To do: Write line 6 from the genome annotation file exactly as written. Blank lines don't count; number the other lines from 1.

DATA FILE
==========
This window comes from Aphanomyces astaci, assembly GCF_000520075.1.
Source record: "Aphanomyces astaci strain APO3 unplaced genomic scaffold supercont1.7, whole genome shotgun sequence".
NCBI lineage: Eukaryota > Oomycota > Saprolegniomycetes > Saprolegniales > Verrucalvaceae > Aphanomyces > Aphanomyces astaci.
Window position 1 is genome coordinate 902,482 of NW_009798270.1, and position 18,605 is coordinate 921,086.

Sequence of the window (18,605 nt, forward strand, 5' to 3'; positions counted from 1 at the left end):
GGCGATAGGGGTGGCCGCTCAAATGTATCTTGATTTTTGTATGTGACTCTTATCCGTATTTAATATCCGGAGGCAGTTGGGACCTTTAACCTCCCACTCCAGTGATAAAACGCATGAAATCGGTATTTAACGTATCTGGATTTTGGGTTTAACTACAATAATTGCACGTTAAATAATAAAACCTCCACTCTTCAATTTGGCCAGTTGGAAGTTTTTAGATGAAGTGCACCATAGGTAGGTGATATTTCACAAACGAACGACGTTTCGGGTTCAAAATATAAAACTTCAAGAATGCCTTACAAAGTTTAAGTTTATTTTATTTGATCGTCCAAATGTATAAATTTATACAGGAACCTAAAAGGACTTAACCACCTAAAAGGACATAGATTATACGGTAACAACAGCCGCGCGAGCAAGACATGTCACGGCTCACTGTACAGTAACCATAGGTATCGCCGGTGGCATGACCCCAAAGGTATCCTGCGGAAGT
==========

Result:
GGCGATAGGGGTGGCCGCTCAAATGTATCTTGATTTTTGTATGTGACTCTTATCCGTATTTAATATCCGGAGGCAGTTGGGACCTTTAACCTCCCACTCCAGTGATAAAACGCATGAAATCGGTATTTAACGTATCTGGATTTTGGGTTTAACTACAATAATTGCACGTTAAATAATAAAACCTCCACTCTTCAATTTGGCCAGTTGGAAGTTTTTAGATGAAGTGCACCATAGGTAGGTGATATTTCACAAACGAACGACGTTTCGGGTTCAAAATATAAAACTTCAAGAATGCCTTACAAAGTTTAAGTTTATTTTATTTGATCGTCCAAATGTATAAATTTATACAGGAACCTAAAAGGACTTAACCACCTAAAAGGACATAGATTATACGGTAACAACAGCCGCGCGAGCAAGACATGTCACGGCTCACTGTACAGTAACCATAGGTATCGCCGGTGGCATGACCCCAAAGGTATCCTGCGGAAGT